The more common use for outlining is the development
of a second or third draft. Once you have actually done some freewriting
and have quite a bit of your thoughts already on the page, you may find that an
outline helps you experiment with different ways to organize the materials.
When I was in college, I used to try two or occasionally even three different
outlines of my materials for a paper--that is, I would try two or three
different ways of organizing my materials in different orders and even,
sometimes, slightly different arguments. Even when I made only one
outline, I found doing so very helpful if I wasn't sure how I wanted to put
together my thoughts into a clear, concise pattern that would make sense to my
The outline example below is for a paper with three
main topic sections: a pro, a con, and a compromise. Both columns below
are for exactly the same topics and subtopics; however, the one of the left uses
only brief words or phrases while the column on the right is called a "sentence
outline" because it uses complete sentences. If you like outlining, you
may use either form, below. You also can start with a word/phrase outline
and then develop it into a sentence outline. The advantage of having a
sentence outline is that you can use each sentence to begin a new major topic
section, a subsection, or a paragraph. The main topic sentences--for the
three main topic sections--are colored green.
Outline Using Two Different Forms
Fast Foods, Healthy Foods, and a
A. Taste good
a. regular salt
i. what research says
ii. when I use it
b. MSG popular
i. how used
ii. when I use it
a. cane sugar
b. other sugars
b. winter need
B. Fill you up
2. feeling of
C. Energy high
2. Breaks low
II. Healthy foods
Fast Foods, Healthy Foods, and a
people argue that fast foods are acceptable.
A. First, fast foods
are okay because they taste good.
1. One reason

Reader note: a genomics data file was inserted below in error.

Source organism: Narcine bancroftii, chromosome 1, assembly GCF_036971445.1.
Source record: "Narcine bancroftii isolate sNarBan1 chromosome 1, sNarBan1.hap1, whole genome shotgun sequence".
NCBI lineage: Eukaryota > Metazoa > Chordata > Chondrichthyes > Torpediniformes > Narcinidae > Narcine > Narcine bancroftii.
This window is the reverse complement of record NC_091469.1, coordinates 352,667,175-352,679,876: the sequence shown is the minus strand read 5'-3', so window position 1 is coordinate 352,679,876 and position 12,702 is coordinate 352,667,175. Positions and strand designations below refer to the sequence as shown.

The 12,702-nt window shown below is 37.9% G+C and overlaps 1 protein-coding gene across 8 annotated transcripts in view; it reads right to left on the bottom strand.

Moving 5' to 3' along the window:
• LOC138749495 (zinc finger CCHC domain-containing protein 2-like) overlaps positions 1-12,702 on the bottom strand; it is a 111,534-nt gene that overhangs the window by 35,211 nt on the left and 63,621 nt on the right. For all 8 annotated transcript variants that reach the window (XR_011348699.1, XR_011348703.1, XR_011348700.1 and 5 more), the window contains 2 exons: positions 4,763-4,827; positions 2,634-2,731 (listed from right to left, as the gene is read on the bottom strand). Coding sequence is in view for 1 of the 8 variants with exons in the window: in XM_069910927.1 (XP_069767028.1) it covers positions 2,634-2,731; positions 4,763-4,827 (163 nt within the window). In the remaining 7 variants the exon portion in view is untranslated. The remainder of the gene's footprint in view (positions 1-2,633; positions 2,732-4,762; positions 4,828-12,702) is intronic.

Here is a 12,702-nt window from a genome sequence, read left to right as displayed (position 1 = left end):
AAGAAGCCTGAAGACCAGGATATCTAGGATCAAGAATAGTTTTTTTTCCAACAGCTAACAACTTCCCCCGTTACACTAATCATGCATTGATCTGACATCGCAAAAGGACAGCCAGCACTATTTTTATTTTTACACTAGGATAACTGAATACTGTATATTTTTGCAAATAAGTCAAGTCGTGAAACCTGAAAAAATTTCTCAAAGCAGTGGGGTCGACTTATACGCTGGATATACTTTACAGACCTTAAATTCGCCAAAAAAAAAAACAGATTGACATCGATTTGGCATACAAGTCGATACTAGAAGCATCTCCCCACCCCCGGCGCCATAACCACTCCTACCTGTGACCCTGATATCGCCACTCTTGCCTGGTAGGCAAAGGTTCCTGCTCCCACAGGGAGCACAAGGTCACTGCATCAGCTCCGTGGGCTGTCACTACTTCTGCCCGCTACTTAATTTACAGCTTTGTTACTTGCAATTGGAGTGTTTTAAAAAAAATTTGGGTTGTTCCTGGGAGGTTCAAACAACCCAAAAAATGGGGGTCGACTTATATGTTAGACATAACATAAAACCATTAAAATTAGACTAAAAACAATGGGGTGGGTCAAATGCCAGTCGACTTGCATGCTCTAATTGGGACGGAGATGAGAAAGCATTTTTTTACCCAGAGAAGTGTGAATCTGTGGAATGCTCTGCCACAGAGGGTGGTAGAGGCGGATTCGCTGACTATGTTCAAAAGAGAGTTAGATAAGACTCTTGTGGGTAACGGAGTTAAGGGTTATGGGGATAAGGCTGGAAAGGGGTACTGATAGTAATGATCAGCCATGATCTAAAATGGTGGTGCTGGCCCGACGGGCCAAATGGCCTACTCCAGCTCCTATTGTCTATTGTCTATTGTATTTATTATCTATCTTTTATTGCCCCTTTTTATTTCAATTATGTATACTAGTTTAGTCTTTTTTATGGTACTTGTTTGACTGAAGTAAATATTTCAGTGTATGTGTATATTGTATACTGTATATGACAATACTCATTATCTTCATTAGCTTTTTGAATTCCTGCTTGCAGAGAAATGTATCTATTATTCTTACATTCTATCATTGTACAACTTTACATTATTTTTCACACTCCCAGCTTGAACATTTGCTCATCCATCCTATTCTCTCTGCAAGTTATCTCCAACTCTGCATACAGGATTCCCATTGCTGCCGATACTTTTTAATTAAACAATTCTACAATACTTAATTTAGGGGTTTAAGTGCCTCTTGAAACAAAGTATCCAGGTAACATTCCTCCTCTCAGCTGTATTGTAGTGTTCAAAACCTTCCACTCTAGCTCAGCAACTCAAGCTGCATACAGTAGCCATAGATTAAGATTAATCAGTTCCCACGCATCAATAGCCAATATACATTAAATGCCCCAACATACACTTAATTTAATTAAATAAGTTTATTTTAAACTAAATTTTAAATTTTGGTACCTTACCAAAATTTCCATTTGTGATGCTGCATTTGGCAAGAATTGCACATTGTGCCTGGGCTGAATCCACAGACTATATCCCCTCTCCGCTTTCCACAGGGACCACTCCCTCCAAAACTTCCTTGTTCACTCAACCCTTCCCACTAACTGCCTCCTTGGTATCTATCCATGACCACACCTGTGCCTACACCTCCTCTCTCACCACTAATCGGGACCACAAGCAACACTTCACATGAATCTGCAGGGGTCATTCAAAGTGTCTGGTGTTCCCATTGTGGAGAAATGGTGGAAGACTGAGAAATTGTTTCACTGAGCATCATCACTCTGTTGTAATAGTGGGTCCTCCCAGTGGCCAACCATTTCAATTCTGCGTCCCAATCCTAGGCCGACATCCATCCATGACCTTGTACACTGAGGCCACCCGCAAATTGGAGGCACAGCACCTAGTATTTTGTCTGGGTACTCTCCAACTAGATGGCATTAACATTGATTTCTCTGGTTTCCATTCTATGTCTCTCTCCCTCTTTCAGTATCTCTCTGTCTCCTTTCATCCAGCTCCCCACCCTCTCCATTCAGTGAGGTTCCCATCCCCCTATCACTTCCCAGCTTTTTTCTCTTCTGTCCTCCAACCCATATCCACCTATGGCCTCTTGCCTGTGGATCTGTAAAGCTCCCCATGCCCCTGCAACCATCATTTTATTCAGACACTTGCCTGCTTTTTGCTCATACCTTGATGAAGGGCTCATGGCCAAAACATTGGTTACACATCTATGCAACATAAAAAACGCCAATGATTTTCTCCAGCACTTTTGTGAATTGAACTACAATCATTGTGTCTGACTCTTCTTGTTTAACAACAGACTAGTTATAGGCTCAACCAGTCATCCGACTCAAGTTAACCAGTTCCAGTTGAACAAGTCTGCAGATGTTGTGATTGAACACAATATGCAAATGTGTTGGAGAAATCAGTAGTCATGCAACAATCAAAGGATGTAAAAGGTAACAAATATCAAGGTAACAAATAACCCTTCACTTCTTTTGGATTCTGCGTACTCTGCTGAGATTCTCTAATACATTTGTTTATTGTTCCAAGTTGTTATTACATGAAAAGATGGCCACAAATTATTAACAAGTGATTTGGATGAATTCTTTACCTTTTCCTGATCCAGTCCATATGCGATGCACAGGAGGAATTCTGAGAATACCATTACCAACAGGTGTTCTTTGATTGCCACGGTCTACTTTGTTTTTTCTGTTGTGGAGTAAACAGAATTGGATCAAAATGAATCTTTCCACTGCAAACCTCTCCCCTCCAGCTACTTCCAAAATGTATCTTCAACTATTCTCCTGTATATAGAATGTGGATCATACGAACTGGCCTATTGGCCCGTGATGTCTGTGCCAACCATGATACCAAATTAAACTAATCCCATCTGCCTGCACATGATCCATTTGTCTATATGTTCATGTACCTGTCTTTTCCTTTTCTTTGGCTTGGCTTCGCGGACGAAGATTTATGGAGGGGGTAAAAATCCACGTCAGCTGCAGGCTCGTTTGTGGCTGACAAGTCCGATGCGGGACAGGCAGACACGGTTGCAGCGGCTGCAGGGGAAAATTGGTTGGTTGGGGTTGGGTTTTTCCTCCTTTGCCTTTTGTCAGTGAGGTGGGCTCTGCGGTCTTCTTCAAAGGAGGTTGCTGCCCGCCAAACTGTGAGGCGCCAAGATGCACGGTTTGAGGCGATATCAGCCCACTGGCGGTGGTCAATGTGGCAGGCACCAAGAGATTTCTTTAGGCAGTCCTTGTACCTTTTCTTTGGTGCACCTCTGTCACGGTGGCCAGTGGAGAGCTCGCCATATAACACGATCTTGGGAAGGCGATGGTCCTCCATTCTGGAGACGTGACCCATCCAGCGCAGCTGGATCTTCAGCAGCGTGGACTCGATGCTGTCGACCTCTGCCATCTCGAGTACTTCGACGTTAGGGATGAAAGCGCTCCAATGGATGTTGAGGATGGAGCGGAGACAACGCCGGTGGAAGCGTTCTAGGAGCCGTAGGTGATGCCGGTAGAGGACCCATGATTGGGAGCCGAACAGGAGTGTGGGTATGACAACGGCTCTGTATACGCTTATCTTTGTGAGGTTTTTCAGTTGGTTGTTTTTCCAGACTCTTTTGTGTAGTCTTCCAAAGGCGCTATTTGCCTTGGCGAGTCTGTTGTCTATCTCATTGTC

is the salt they contain.
a. One type of salt is table salt.
i. Research says it heightens taste.
ii. I experience a burst of flavor.
b. MSG also is popular in restaurants.
i. Cooks only need a small amount.
ii. It makes Chinese food taste better to me.
reason fast foods taste good is sugar.
a. First is cane sugar.
b. Other caloric sugars can be even stronger.
3. A third
reason is the fat in fast foods.
a. The fat contributes a pleasant taste.
b. Our bodies seek it when winter comes.
B. Second, fast foods are okay because they
1. They are
dense and heavy.
leaves you feeling satisfied emotionally.
C. Third, they give you an energy high.
1. They start
by providing immediate energy.
energy can help you feel better quickly.
II. Others argue
that we should only eat healthy foods.
III. Still others argue
that a compromise is possible.
Notice that part of the outline is in blue.
That is because only the blue part of the example is completely extended like a
normal outline. Full outlining using all the outline numbering and
lettering possible will result, by the time you are done, in quite a bit of
detail--half or more of your paper may be finished. Full outline
numbering, for example, might look something like this for just "I. A.":
Note: To go directly to UNO
(Universal Organizer), click here:
Visual clusters, clustering, or using a "tree" is
a method that